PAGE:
FLUSHING MEADOWS, NY – It’s fitting that the United States Tennis Association, decided to honor baseball Hall of Famer Henry Aaron in its annual “Breaking the Barriers” Reception, because it happened in the shadow of the US Open’s centerpiece Arthur Ashe Stadium.
Actually, the former home run king actually met Ashe a few times during their storied careers.
“I met Arthur twice,” said Aaron, who was honored along with former USTA president Judy Lavering and AT&T CEO Ralph de la Vega. “Once when he was about to do a television show with my wife. She used to do a television show in Atlanta. And then I met him in Milwaukee, but I read so many things about him, I knew I admired him and what he stood for. He was an example of what I always wanted to be in my life.”
Aaron sees Ashe as a mirror to his own career. When he came up to the Milwaukee Braves back in 1954, he experienced the same racism as the former US Open Champion did in the 1960s. “I think he handled it some of the same,” he said. “I would say Arthur Ashe, Althea Gibson almost had the same kind of reaction as Jackie [Robinson] and me or everyone with some color.”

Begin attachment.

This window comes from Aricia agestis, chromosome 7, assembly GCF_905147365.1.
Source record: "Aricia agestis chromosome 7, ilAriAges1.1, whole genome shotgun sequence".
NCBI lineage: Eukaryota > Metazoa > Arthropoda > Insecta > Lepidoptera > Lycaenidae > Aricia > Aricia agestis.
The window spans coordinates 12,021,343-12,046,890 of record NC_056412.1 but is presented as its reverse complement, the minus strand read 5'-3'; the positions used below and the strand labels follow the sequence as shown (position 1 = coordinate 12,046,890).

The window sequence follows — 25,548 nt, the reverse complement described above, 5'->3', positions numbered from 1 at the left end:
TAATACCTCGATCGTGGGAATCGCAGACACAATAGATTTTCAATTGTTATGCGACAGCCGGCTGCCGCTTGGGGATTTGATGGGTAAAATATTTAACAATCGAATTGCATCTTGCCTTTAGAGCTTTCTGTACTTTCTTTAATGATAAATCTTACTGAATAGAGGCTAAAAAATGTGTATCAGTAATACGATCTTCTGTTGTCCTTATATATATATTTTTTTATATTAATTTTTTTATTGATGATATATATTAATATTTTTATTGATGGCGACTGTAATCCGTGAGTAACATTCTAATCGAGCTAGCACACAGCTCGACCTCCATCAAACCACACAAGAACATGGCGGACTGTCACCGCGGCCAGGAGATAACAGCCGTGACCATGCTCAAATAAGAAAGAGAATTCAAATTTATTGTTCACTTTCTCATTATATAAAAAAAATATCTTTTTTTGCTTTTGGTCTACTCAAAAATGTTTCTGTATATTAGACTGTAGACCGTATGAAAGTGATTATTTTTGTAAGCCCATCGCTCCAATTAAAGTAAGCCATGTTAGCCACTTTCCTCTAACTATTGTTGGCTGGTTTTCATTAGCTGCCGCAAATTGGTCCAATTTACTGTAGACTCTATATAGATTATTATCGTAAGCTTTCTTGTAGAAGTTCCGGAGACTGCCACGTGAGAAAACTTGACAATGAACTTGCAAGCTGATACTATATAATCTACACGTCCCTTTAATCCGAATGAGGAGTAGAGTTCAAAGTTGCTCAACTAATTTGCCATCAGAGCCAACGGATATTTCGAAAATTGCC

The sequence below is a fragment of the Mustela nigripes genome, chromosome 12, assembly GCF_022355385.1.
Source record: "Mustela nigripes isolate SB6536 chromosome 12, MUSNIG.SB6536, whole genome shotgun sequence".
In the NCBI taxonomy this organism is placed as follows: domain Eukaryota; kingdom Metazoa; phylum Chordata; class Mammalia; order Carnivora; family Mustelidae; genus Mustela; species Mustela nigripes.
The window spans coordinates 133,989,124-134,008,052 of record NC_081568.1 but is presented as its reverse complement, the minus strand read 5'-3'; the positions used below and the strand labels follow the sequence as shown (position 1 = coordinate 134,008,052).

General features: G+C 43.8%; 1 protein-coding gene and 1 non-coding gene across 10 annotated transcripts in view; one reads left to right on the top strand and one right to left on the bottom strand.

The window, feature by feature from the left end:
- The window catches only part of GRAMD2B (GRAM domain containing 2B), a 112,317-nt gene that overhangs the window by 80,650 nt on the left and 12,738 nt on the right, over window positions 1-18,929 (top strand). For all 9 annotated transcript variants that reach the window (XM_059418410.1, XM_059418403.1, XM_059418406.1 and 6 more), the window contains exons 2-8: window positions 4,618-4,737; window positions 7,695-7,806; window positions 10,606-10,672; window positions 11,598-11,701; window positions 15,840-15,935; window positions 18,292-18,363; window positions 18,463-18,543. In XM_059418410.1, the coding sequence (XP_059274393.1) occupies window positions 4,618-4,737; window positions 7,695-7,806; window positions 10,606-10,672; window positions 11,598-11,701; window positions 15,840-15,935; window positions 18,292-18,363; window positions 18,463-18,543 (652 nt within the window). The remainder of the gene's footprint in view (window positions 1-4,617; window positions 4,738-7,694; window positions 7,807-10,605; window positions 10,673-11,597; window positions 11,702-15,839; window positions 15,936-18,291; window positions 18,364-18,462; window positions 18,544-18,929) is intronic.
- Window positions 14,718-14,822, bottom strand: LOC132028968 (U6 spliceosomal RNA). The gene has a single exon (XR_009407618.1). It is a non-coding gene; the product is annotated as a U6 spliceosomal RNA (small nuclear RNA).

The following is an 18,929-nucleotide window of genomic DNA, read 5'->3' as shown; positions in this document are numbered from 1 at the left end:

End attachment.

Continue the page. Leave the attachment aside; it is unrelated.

Things on the racial front have gotten better according to Aaron, but he does feel that there is still room to improve.
“One of the things that bothers me is that after Jackie Robinson broke in 1947, we had so many American blacks playing baseball,” he said. “It’s not that case anymore. It seems like it has gone backwards and it’s gone the other way around. Had things had gotten better, yes. We can stay in the hotels we want to stay at and we can go wherever we want to go. But if you don’t have the money, then you don’t have the money to do those things.”
Of course there are reasons for it. Economics for one, according to Aaron, as young African Americans are choosing to go the quicker money in football and basketball, rather risk a longer career in baseball. So, he feels baseball needs to get the message out and get more and more athletes playing the sport.
The same holds true for tennis, but events like tonight’s, of course improve the sport’s standing in the community.
And maybe one day Aaron will see another African American champion on at the US Open. Although James Blake was the sport’s top player, he never won the big match.
For now, though, Aaron will enjoy the game as it is. A follower of the sport since John McEnroe and Bjorn Borg had their epic battles in the last 1970s and early 1980s; Aaron likes Roger Federer and Rafael Nadal to meet in the finals during this tournament, and is a real big fan of Kim Clijsters.
“She showed that she can weather some adversity when she went to have her family and now she’s back and on top,” he said. “I wish her all the luck in the world.”
Fitting words from a fitting honoree.